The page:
President Trump blasted the FBI, saying the agency’s reputation has sunk to a historically bad place Mark Wilson/Getty Images
WASHINGTON, DC - NOVEMBER 15: US President Donald Trump speaks about his 12-day trip to Asia, fair trade, and the economy, at the White House on November 15, 2017 in Washington, DC. (Photo by Mark Wilson/Getty Images)

President Donald Trump spent part of his early Sunday morning criticizing the Federal Bureau of Investigation, its handling of the probe into Hillary Clinton’s email server and its former director, James Comey.

He followed up on news that special counsel Robert Mueller had removed agent Peter Strzok from the investigation after his partisan text messages in favor of Clinton were found. Strzok worked on the probe into Clinton’s servers, prompting Trump to tweet, “Tainted (no, very dishonest?) FBI ‘agent’s role in Clinton probe under review.’ Led Clinton Email probe. @foxandfriends Clinton money going to wife of another FBI agent in charge.”

“Report: ‘ANTI-TRUMP FBI AGENT LED CLINTON EMAIL PROBE’ Now it all starts to make sense,” he added.

Trump doubled-down, calling the probe “phony and dishonest.” He also said the agency’s reputation was in “Tatters – worst in History” under the direction of Comey.

At another time in the morning, Trump directed his attention to ABC News, insinuating that the network should be sued for damages from “bad reporting.”

A few days prior to the tweet, ABC News Chief Investigative Correspondent Brian Ross was suspended for four weeks after incorrectly reporting that as a presidential candidate, Trump directed former national security adviser Michael Flynn to make contact with the Russian government.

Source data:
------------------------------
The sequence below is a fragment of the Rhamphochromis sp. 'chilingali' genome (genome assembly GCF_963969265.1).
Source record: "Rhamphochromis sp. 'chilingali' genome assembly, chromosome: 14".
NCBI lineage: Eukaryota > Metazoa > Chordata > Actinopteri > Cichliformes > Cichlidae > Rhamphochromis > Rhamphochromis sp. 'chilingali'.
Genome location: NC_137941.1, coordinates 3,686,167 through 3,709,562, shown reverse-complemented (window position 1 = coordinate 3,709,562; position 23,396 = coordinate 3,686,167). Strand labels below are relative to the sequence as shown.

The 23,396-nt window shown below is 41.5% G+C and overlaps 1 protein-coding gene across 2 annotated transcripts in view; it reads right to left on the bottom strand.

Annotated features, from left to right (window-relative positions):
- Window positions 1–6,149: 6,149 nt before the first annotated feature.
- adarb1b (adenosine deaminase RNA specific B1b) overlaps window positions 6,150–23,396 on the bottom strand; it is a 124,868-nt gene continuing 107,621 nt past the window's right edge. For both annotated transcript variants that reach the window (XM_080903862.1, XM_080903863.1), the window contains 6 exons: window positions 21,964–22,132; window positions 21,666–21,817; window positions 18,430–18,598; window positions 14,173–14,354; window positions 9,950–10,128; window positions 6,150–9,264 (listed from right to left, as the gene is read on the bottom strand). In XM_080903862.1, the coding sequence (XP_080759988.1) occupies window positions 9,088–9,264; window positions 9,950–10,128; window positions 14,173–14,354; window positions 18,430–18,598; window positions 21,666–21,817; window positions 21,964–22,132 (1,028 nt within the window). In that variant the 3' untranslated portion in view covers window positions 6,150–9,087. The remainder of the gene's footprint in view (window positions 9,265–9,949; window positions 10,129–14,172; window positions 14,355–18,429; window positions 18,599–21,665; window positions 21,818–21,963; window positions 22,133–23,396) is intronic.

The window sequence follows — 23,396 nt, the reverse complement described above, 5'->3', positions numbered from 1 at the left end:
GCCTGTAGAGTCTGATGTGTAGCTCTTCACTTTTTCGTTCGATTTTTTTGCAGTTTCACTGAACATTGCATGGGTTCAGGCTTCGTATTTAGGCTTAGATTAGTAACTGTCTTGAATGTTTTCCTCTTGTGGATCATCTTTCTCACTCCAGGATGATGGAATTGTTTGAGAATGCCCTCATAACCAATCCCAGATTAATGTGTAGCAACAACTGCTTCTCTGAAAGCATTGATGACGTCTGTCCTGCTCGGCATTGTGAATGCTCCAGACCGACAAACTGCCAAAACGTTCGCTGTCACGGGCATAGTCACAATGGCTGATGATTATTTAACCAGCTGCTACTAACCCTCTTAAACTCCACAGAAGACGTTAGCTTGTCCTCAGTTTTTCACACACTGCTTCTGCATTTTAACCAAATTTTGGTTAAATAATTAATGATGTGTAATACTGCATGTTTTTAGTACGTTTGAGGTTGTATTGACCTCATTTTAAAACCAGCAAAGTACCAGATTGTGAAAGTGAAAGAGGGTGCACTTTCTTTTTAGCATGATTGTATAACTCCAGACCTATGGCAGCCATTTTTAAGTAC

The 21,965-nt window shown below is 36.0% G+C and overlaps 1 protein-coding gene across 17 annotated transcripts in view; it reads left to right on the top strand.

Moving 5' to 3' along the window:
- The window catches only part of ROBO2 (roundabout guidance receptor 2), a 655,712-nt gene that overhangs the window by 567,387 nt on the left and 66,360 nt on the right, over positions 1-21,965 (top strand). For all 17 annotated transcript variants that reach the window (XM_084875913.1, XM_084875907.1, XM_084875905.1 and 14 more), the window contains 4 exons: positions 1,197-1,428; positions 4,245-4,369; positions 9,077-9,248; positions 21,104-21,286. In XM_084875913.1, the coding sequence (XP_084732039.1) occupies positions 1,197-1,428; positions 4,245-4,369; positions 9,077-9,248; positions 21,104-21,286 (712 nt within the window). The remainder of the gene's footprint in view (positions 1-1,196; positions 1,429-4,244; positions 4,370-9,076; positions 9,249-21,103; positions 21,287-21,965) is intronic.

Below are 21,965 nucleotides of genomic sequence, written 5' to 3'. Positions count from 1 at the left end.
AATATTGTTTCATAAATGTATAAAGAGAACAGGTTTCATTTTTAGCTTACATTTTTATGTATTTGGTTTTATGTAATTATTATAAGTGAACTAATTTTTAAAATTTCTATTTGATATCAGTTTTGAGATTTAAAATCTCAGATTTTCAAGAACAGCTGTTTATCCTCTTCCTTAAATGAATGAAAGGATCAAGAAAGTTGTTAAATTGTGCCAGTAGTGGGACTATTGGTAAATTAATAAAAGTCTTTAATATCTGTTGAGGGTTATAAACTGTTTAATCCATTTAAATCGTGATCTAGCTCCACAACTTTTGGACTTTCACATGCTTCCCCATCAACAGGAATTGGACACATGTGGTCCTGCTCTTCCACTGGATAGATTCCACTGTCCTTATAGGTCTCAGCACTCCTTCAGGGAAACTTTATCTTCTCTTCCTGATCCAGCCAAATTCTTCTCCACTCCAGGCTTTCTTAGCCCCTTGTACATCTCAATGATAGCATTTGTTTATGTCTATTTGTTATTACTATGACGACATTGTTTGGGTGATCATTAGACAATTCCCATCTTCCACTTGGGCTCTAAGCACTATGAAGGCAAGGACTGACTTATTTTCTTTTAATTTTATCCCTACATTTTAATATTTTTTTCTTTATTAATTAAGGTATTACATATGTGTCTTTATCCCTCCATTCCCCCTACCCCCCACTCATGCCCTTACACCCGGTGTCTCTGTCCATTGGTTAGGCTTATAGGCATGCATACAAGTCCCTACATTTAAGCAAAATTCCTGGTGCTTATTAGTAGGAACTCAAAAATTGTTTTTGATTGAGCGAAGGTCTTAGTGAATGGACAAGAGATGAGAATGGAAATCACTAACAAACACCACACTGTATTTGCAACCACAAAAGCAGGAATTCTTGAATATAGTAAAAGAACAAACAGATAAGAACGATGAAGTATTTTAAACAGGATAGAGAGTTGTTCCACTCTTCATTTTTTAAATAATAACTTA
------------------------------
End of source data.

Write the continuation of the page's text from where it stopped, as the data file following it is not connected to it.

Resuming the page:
The FBI’s reputation has already come into question this year by another source: the former director himself.


During a congressional hearing in May, Comey explained his decision to keep information about the probe into Clinton’s server away from then-Attorney General Loretta Lynch.

Lynch met with former President Bill Clinton on a tarmac at Phoenix Sky Harbor International Airport just days before an important FBI meeting with his wife. Lynch said the pair spoke of their grandchildren but later admitted regret for the optics of the meeting.

Comey criticized the meeting during the congressional hearing, fearing the ramifications it could have, regardless of what was actually discussed.

Comey worried that the Department of Justice “could not credibly complete the investigation and decline prosecution without grievous damage to the American people’s confidence in the justice system.” That’s when he made the decision to tell Lynch he was scheduling a key press conference and refused to give her any further details.

Trump fired Comey shortly after the hearing, citing concerns about his handling of the investigation into Clinton’s email server investigation. Comey reportedly didn’t know about the news until he saw it on a television in an FBI office based in Los Angeles.

Both the timing of the announcement and Trump’s reasoning raised questions, considering Trump was vocal in his support of Comey’s actions while on the campaign trail.


In response, the administration later said that Trump considered Comey’s firing for several months before making the final decision.

RELATED: Here’s what federal prosecutors are saying Michael Flynn lied about

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